Emirates looking at skipping A350-900 for -1000

Washington DC
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Emirates is considering swapping its order for 50 Airbus A350-900s for A350-1000s as Airbus works on finalising the design for the stretched variant.

The Dubai-based carrier placed orders in November 2007 for 70 A350 XWBs, initially specifying 50 of the baseline -900s and 20 -1000s. But Emirates president Tim Clark says over the last three years the carrier's network has matured to the point it "can no longer tolerate anything under 300" seats.

Emirates is currently slated to take 290-seat A350-900s from April 2015. The A350-1000s would be a better fit for Emirates but Clark says it has to balance the fact it would need to wait longer for the -1000.

"It [the -900] is now appearing to too small," Clark told reporters in Washington DC on 9 February, "So we may slip the order to the -1000 but the -1000 hasn't been frozen yet. We've got 70 out there. We haven't decided quite yet which one we'll take. We're actually playing around with how this order fits."

The A350-900 is now scheduled to enter service in 2013. Airbus last summer provided a 2014 entry into service date for the -800 shrink and a 2015 date for the -1000 stretch. But Clark says the only option for Emirates if it wants to take A350s in 2015 is to stick with the -900.

Delivery dates for the A350-1000 are not likely to be firmed up until the design is frozen, which could take some time as some carriers including Emirates continue to press Airbus for changes. Clark says with the current design the -1000 will not have a range or payload comparable to the Boeing 777-300ER.

"Airbus compares the -1000 to the 777-300ER. I've told to them in no uncertain terms it does not. I see it as a 320, 330-seater which will be very economical on missions up to 10 or 12 hours," Clark says.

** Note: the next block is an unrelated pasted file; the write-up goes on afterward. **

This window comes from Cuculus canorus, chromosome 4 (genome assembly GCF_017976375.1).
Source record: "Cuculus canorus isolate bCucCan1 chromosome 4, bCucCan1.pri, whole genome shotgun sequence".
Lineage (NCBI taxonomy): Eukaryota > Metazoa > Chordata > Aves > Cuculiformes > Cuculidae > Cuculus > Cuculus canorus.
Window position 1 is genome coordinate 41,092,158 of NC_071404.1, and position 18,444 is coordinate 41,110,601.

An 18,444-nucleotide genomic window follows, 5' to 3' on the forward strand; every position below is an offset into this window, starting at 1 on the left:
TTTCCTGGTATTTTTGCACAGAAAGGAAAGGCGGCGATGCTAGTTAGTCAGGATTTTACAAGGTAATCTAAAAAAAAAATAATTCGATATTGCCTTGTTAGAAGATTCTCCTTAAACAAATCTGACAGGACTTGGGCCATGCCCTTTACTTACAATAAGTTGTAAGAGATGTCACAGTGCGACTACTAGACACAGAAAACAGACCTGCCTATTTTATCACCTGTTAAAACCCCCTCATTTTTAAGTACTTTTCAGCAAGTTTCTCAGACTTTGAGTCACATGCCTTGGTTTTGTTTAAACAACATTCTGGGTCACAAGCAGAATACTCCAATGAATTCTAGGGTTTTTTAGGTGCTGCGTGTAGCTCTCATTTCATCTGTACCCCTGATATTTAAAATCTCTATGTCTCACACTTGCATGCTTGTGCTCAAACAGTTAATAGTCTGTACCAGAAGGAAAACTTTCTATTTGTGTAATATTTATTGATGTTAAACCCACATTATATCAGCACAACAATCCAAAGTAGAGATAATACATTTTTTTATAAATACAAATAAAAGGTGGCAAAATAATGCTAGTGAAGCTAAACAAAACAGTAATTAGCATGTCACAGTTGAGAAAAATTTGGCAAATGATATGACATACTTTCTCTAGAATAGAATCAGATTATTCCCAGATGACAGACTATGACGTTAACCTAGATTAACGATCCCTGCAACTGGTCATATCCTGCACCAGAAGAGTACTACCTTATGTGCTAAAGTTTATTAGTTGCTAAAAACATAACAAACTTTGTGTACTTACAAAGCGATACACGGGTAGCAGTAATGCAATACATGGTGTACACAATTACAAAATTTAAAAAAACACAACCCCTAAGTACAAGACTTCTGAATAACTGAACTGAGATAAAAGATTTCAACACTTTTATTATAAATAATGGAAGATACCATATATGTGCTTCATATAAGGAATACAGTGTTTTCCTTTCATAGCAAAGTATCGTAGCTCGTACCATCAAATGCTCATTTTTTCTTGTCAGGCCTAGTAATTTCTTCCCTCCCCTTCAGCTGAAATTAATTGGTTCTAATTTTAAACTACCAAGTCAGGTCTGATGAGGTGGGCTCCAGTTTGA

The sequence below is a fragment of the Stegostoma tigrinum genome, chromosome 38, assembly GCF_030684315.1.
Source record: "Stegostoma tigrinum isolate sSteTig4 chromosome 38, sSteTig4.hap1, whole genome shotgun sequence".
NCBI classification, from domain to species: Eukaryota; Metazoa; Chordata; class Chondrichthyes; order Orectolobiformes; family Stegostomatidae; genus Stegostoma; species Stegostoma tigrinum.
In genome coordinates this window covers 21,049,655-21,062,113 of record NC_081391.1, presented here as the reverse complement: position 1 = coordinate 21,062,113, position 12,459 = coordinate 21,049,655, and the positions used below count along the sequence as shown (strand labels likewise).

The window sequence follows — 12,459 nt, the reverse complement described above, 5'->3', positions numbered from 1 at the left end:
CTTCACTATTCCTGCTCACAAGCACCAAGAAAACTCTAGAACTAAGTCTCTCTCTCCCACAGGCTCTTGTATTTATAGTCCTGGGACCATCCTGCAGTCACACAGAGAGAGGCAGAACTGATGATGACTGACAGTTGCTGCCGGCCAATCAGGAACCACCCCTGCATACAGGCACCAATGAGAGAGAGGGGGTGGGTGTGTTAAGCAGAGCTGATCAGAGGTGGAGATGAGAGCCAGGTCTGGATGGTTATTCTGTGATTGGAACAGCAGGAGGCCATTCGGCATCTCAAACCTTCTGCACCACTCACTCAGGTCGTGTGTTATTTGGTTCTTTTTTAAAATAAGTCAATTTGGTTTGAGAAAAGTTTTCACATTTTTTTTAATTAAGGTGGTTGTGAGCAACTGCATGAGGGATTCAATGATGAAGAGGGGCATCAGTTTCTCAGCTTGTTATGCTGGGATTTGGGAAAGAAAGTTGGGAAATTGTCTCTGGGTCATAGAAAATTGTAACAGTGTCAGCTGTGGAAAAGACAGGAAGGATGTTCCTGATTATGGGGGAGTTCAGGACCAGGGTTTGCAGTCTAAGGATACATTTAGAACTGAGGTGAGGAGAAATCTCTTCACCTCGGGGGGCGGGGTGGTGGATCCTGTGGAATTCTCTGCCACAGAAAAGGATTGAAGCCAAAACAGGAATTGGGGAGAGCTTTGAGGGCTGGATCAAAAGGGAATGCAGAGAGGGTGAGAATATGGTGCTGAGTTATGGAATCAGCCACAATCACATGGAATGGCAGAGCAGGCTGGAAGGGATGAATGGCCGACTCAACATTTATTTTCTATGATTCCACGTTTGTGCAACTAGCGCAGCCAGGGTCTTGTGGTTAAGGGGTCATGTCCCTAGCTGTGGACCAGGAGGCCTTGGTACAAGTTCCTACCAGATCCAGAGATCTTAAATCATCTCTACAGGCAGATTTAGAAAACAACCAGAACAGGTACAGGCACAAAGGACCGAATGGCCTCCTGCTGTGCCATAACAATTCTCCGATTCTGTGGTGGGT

"The notion that it would fly from Singapore to European gateways in the winter months with 100 knots on the nose is a bit of an ask. We've suggested they need to come to grips with that, which means they need to increase the takeoff weight and they need to increase propulsion."

The aircraft is now slated to be powered by Rolls-Royce Trent XWB engines but Clark says "I'm not sure they will do the job".

Clark also would not be surprised if delays are encountered with the baseline -900. "I think the programme will slow down. I think they'll be optimistic on their ramp up. I think like Boeing found they are finding it hard," he says. "But in the end this is the future of aircraft manufacturing and they will have to tough it out. I hope they do the right thing on it and I'm sure they will."

Emirates is prepared should its A350-900s be delayed beyond 2015 or if it decides to wait for the -1000. Clark says the 30 additional 777-300ERs Emirates ordered last year provide a "safety net" against possible A350 delays but if the A350s end up arriving on time the carrier will have enough markets to take in both types.

Clark says the original thinking was to for the A350-900s to replace Emirates' 777-200s, A330-200s and A340-300s. Emirates has about 45 of these aircraft, which are scheduled to be phased out over the next seven years. But the carrier has the flexibility to retain these aircraft for longer, and Clark points out Emirates recently decided to extend four A330s beyond their original 2012 retirement date.